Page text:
Today is not only the 61st anniversary of the Japanese attack on Pearl Harbor but the 2,044th anniversary of the murder of Cicero. Here is Livy's obituary, as quoted by the Elder Seneca:
Marcus Cicero had taken his departure from the city shortly before the arrival of the triumvirs; he was convinced of what was actually the case, that he could no more be saved from the clutches of [Mark] Antony than Cassius and Brutus could be from those of [Octavius] Caesar. First he fled to his Tusculan estate, thence he set out by cross-country routes for his place at Formiae, for he planned to take ship at Caieta. From that port he put out to sea several times, but sometimes contrary winds drove him back, and again he was unable to bear the tossing of the ship, as erratic waves heaved it. Finally a weariness both of flight and of life came upon him; he went back to his upper country house, which is a little more than a mile from the sea, and said, "Let me die in the fatherland I have so often saved". It is definitely known that his slaves were ready to fight bravely and loyally, but he bade them set down the litter and endure without rebellion what a hostile fortune forced upon them. As he thrust his head out of the litter and held his neck steady, he was decapitated. Nor was this enough for the brutish cruelty of the soldiers. They also cut off his hands, reproaching them for having written something against Antony. Thus the head was brought back to Antony and by his order placed between the two hands on the Rostra. There Cicero in his consulship, and again often as ex-consul, and again that very year in opposing Antony, had been heard with admiration for his eloquence such as had never been accorded to another human voice. People could hardly raise their eyes for their tears, in order to look at his butchered parts.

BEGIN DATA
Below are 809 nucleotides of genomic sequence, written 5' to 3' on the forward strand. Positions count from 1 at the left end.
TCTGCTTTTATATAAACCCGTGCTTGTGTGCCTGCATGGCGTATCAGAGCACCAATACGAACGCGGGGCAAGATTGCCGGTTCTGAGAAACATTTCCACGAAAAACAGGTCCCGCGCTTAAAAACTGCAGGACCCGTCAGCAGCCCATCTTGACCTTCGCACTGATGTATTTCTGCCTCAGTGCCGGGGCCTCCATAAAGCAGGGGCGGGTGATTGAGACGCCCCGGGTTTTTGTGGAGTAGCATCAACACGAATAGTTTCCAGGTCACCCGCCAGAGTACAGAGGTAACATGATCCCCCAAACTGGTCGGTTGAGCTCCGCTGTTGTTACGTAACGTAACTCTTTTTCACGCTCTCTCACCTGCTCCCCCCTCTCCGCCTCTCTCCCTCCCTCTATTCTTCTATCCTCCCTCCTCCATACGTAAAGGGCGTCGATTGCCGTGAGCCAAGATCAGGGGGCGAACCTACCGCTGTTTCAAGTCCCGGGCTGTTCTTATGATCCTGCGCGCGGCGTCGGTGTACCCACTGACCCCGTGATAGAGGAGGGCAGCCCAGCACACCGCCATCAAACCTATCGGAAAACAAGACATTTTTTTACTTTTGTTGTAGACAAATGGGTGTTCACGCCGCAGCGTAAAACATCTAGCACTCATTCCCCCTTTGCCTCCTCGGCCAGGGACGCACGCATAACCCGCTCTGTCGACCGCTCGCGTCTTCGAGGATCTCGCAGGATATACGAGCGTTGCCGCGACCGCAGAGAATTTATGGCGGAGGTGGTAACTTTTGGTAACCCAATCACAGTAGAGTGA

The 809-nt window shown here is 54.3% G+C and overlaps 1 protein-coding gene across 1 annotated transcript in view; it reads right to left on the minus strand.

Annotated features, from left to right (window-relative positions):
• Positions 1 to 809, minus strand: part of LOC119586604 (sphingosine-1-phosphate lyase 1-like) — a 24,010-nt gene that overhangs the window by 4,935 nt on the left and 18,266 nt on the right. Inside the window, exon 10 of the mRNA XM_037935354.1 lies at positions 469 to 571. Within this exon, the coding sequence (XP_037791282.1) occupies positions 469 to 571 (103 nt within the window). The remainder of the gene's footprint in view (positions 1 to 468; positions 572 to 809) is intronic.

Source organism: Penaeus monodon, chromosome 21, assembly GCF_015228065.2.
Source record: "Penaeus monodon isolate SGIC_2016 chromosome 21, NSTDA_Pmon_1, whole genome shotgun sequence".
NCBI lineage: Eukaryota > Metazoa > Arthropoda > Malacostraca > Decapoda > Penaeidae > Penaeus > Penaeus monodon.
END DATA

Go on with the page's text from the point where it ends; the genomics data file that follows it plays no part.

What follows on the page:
He lived sixty-three years, so that if he had suffered no violence, his death would not have seemed to be even untimely. His nature was fortunate both in its achievements and in its rewards for achievement; he enjoyed a long-continued good fortune and a prolonged state of prosperity, yet was from time to time smitten with severe blows, his exile, the downfall of the party he represented, the death of his daughter, and his own sad and bitter end. None of his adversities did he bear in a manner worthy of a gentleman except his death; and this, if one weighs the matter accurately, might seem the less undeserved, because he suffered from a victorious personal enemy nothing crueler than he would himself have done, had he attained to the same success. However, if one balances his faults against his virtues, he was a man of greatness, energy, and distinction -- a man, the complete exposition of whose merits would demand a Cicero as eulogist.
This is from Book CXX of Livy's history of Rome from the earliest beginnings up to his own times. Except for Books I-X and XXI-XLV, only fragments of the 142 books survive. This one was quoted by the Elder Seneca, rhetorician and uncle of the better-known Younger Seneca, philosopher and tragic poet. It is from his Suasoriae, VI.17. The translation is from the last volume (XIV) of the Loeb facing text edition of Livy, and is by Alfred C. Schlesinger, with a few slight changes for clarity.
Cicero was murdered on December 7th, 43 B.C., but it's still only been 2,044 years, not 2,045, because there was no year 0.Posted by Dr. Weevil at December 07, 2002 06:05 PM